Things to consider before making a complaint
If you decide you have a disability discrimination issue, you need to work out how you want to deal with it. Taking legal action is just one of several options.
Initial self-help options
Send a written complaint to the discriminating party. Request a reply informing them that if there is no reply within 14 to 21 days, you will take the matter further. This letter should include as much detail as possible, including:
- An explanation of your disability
- Details of what has happened to you
- How you were affected by the discriminatory event
- Dates the event occurred
- Any actions you took to bring the discriminatory event to the discriminator’s attention.
Take legal action in a different area of law, such as industrial relations law, consumer law, contract law, or the law of negligence.
Make a complaint through the internal grievance procedures of the organisation or company that is discriminating against you.
Make a complaint to an independent dispute-resolution body, such as an ombudsmen or complaints-handling scheme, if one exists in the area in which you are experiencing discrimination.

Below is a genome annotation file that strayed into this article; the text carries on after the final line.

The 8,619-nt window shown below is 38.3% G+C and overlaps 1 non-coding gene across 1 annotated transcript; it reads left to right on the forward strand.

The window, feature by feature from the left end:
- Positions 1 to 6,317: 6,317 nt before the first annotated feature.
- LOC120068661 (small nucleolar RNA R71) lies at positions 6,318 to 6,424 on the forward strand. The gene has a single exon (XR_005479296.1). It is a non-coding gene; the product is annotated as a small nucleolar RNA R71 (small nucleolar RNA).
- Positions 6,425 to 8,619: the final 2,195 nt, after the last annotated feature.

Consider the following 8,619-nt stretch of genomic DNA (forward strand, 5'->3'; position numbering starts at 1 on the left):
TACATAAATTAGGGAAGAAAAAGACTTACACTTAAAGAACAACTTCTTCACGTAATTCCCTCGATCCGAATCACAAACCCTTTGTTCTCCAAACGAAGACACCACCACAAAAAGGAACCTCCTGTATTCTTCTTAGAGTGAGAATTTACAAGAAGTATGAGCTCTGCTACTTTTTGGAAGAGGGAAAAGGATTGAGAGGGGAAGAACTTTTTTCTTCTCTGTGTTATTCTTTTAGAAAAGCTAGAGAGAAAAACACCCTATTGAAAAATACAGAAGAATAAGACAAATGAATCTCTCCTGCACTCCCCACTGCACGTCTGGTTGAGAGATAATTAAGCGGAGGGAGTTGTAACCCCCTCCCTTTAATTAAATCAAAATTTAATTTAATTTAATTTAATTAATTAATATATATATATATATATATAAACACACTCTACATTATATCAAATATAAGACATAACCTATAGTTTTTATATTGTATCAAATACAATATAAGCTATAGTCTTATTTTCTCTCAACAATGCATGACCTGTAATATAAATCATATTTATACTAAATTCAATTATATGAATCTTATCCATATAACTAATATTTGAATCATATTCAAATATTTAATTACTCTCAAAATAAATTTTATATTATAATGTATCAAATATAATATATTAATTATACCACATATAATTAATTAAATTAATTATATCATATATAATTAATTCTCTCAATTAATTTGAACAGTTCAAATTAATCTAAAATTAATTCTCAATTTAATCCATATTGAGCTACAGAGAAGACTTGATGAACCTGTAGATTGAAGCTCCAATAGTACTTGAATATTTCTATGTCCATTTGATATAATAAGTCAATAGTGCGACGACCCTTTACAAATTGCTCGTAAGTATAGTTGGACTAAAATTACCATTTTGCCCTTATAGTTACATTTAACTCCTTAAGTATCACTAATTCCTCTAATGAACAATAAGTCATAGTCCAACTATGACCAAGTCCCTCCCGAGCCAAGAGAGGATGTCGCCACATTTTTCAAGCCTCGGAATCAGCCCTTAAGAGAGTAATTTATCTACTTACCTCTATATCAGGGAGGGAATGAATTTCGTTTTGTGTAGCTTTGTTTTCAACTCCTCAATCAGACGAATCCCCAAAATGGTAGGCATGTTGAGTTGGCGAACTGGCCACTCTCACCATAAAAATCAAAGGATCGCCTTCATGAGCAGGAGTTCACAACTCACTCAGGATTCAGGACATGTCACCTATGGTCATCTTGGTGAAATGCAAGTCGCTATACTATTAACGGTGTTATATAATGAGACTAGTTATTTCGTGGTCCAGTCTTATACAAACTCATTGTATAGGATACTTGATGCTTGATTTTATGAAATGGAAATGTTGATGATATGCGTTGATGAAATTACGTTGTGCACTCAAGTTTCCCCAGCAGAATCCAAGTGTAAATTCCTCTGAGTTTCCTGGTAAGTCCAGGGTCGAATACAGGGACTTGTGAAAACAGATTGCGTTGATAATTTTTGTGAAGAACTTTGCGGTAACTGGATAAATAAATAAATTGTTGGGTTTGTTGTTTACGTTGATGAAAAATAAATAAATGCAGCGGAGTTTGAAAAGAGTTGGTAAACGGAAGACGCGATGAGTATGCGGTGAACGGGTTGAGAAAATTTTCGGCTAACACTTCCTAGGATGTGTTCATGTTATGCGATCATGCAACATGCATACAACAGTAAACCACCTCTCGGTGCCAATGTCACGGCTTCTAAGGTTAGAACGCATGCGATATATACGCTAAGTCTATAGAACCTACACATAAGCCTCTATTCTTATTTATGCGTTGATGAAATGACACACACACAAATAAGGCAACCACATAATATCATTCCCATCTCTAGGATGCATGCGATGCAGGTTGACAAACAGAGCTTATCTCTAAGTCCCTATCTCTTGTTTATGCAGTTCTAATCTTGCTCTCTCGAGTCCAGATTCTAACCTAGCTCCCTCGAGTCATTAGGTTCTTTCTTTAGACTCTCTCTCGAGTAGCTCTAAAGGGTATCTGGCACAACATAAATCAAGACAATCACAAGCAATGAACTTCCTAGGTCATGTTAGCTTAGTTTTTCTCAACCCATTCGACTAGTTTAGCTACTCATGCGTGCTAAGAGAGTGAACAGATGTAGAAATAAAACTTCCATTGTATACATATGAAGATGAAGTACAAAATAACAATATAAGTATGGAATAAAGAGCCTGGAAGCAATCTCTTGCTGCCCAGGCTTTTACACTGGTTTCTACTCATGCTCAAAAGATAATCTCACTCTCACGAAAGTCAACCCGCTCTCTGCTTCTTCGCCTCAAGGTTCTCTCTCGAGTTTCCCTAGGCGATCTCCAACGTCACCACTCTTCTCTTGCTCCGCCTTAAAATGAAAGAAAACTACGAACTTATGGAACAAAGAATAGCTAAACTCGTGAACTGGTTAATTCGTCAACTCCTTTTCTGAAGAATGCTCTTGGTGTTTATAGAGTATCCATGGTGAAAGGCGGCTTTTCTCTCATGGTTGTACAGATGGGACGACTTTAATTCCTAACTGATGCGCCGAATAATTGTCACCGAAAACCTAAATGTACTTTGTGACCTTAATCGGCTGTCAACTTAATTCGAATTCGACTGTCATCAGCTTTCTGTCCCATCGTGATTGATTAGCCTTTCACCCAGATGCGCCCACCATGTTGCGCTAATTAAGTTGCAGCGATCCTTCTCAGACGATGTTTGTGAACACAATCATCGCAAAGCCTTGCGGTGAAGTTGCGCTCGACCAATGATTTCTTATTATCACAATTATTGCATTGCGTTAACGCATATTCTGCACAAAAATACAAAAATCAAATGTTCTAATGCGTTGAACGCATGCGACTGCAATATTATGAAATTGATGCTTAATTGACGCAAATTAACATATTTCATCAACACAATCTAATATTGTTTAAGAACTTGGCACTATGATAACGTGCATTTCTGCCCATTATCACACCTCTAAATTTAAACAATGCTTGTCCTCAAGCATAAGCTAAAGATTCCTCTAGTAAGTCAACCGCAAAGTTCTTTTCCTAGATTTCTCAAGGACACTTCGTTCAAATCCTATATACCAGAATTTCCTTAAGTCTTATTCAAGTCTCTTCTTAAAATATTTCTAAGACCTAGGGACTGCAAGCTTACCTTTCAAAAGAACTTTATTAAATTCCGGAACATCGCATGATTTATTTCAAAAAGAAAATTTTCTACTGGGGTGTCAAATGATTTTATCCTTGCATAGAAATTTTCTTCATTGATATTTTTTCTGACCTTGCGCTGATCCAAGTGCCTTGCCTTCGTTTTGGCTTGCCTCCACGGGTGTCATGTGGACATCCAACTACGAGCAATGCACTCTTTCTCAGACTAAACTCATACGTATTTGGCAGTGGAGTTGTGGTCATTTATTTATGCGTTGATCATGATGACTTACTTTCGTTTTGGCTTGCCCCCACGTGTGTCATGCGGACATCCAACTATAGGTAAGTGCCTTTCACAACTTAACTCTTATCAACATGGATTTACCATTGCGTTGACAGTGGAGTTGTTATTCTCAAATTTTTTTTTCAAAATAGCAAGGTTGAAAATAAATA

Make a complaint to a professional body that regulates the work of the person who is discriminating against you.
Have the matter dealt with through someone independent, such as a private mediator.
Be emotionally prepared
Taking legal action can be stressful. You may have to go over unpleasant events many times, in great detail.
Consider how this sort of stress might impact on your life, and what support you can find.
What remedy do I want?
Before you decide to take legal action, it is important to think about:
- What you want to get out of it
- Whether the desired remedy is available
- How long it may take
- Costs involved
Taking action under the law can achieve the following sort of outcomes, generally:
- Changes to policy or practice,
- Reversal of discriminatory action, for example job reinstatement or promotion,
- An apology, either publicly or privately,
- Compensation paid to you, for the loss or harm you have experienced because of discrimination.
Many of these outcomes are achieved through conciliation or negotiation, if the respondent agrees to do what you ask. If the matter goes to a court or tribunal, the remedies and orders made will be more limited. They may not agree to the remedy you seek, or make the orders you want. It is important to have realistic expectations of what type of orders may be made and amount of damages. You can only recover what you have lost.